But this blog is not about the movie, it's about the setting and nice gesture by Road America. (Kudos to the person who came up with the idea.)
A very fun, different experience.
The pandemic became very personal at the end of April when cousin David Reisinger, a River Grove, Ill., paramedic/firefighter died after he and his ambulance partner contracted the virus from a patient.
David, my only Tatro relative in Chicago, spent a career in emergency medicine as an ER nurse and paramedic. For many years he was the EMS coordinator at Stroger Hospital, a major Level 1 trauma center in Chicago. After his retirement he continued a relationship with the River Grove department.
When we exchanged emails in mid-April, David said he had made a trip to a local hospital for chest x-rays, but was not admitted and seemed on the way to recovery. He promised a later email update. He died April 29.
The Cook County medical examiner's office lists cause of death as a stroke. There is little doubt, especially based on more recent research, it was COVID-19 related. He was 57.
When I emailed news of his death to Tatro cousins in the Carson City-Reno area, who did not know him, one shared the emotional struggle her 29-year-old daughter is going through. A second-year anesthesiology resident at a hospital on Long Island, she is administering ventilators and intubating COVID-19 patients -- most of whom die.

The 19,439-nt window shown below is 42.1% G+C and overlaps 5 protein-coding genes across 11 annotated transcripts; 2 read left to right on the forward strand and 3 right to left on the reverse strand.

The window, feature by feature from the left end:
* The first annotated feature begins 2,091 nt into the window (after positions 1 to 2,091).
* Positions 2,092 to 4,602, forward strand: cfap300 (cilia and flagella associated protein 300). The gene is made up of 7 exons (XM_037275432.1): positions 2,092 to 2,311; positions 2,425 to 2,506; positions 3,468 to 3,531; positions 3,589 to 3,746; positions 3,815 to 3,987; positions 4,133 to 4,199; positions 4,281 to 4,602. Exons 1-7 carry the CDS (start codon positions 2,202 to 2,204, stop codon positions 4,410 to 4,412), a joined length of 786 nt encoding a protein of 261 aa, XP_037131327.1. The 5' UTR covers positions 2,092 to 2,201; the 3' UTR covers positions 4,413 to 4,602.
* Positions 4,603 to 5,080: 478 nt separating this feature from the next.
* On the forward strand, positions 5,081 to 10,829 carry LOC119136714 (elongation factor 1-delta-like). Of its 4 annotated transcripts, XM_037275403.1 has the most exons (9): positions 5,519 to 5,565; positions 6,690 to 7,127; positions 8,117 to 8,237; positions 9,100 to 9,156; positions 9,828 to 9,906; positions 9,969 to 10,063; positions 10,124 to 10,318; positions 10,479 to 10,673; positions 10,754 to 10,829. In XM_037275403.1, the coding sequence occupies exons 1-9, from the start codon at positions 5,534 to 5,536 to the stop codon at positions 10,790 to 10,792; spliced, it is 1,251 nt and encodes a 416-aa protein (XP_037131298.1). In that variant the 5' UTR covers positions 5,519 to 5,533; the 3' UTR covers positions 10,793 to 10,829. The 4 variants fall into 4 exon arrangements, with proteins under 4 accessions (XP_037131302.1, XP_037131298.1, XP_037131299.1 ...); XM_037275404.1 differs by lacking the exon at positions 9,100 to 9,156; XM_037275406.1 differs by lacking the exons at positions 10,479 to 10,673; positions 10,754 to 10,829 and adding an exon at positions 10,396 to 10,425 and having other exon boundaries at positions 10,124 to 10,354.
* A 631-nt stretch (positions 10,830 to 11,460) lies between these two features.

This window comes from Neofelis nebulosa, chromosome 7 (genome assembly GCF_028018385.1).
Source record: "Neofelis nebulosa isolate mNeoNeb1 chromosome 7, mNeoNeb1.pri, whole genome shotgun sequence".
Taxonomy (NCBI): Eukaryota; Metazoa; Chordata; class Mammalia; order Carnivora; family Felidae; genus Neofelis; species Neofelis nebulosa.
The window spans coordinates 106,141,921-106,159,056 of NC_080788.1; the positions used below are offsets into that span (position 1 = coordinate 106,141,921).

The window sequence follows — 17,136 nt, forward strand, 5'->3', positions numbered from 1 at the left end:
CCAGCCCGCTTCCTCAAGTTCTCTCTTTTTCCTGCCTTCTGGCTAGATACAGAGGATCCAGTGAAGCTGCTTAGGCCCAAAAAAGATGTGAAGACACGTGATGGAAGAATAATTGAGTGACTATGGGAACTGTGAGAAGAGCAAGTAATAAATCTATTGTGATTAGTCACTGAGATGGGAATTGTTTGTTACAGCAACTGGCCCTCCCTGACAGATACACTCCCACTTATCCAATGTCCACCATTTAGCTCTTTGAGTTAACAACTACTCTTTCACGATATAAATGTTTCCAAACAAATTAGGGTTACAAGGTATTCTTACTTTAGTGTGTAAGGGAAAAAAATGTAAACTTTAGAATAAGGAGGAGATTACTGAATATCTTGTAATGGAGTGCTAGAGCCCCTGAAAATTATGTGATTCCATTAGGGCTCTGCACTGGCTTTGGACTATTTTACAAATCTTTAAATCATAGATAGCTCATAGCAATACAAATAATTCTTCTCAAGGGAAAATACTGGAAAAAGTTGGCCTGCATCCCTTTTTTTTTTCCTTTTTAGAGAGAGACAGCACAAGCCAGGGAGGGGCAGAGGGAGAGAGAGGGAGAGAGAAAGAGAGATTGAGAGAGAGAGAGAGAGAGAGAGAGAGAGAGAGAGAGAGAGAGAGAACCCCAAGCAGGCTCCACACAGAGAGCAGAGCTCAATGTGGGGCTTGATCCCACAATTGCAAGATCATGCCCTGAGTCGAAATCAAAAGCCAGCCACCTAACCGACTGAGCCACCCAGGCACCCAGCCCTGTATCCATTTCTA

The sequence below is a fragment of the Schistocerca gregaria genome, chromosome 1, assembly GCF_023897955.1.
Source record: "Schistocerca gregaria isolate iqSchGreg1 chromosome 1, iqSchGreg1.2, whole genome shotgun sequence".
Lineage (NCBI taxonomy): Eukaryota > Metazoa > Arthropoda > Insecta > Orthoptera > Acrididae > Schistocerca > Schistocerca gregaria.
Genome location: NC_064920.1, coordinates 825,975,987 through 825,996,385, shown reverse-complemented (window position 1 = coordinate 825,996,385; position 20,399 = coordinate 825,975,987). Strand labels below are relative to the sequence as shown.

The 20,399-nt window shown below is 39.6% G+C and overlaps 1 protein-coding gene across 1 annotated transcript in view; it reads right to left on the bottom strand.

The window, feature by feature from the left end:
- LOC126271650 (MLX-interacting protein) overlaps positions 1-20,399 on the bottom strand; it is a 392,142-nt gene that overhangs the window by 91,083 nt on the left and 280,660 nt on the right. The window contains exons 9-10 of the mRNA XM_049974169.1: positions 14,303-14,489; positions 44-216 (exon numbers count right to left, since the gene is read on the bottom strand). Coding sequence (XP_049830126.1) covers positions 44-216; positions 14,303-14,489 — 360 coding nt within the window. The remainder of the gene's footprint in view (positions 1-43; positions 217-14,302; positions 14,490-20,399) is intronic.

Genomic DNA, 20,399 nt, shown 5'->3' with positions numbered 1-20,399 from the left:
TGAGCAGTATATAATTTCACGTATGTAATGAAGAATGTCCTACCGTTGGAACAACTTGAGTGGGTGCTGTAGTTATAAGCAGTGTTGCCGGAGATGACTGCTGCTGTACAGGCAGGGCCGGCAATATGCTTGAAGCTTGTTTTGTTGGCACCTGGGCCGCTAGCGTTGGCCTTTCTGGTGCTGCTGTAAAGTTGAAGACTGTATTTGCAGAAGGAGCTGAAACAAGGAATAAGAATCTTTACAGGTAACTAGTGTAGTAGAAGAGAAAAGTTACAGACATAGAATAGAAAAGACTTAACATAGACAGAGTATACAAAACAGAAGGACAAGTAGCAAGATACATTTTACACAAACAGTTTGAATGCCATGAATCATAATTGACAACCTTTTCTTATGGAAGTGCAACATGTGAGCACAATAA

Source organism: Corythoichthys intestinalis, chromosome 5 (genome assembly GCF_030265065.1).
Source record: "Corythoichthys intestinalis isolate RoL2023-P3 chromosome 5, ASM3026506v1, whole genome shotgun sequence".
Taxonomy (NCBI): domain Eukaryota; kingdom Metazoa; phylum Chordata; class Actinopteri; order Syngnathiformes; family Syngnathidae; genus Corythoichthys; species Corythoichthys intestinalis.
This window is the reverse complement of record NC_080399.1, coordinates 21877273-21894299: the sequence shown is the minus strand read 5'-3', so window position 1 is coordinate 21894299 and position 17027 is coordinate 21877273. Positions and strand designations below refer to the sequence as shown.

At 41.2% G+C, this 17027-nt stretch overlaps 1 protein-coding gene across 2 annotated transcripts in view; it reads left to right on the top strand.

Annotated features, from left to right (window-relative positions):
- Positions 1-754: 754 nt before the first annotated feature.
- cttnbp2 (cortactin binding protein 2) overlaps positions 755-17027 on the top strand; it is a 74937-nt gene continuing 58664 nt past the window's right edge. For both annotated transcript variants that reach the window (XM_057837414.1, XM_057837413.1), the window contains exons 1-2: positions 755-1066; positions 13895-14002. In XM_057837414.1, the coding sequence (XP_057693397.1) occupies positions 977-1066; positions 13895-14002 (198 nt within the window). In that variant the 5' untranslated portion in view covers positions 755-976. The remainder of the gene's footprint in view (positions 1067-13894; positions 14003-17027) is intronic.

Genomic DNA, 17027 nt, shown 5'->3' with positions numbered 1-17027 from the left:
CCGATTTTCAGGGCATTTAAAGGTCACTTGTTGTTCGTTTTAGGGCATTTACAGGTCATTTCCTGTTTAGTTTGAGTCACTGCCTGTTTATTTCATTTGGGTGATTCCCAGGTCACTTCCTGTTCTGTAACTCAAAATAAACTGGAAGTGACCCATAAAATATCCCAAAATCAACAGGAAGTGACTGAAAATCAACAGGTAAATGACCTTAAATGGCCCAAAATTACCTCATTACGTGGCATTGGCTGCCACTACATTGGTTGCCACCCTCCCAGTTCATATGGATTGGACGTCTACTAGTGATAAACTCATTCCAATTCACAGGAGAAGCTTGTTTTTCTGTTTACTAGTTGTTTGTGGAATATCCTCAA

In mid-May we decided it was safe to get out of Chicago and retrieve our RV from winter storage in a barn near Evansville, Ind., and move it to Moraine Elaine, our Wisconsin getaway property.
As we traveled through mostly rural portions of three states, we got a new perspective on what life is like outside our urban hotspot. If you don't know of any COVID-19 patients in your community, it's understandable why residents in rural America chafe at a governor's stay-at-home orders – even if it's in their best interest. And why they are less like to wear face coverings or social distance.
From Evansville we stopped in Danville, Ill., and met friends in the local farm community. Sitting around an arrangement of tables in a machine shed that permitted four couples to social distance, one observed that until I told him of David's death the pandemic was distant. Now he had a new perspective.
On this trip we also gained a new perspective – of the gulf between the rural and urban perspective.
The Navy’s Blue Angels flew over Chicago today, part of its America Strong campaign, a tribute to healthcare workers fighting the COVID-19 pandemic.
We were good and stayed home. We had hoped to see formation from our yard because we live less than a mile from Lake Michigan and two blocks from a Level 1 trauma center. We didn’t even hear them.
But friends who live in high rises overlooking the Lake, like Patty Coen who took this beautiful picture, did.
All of this is very nice. But the best way for us to pay tribute to health care workers is to wear a mask and practice social distancing. In that manner, we might make their jobs a little less stressful.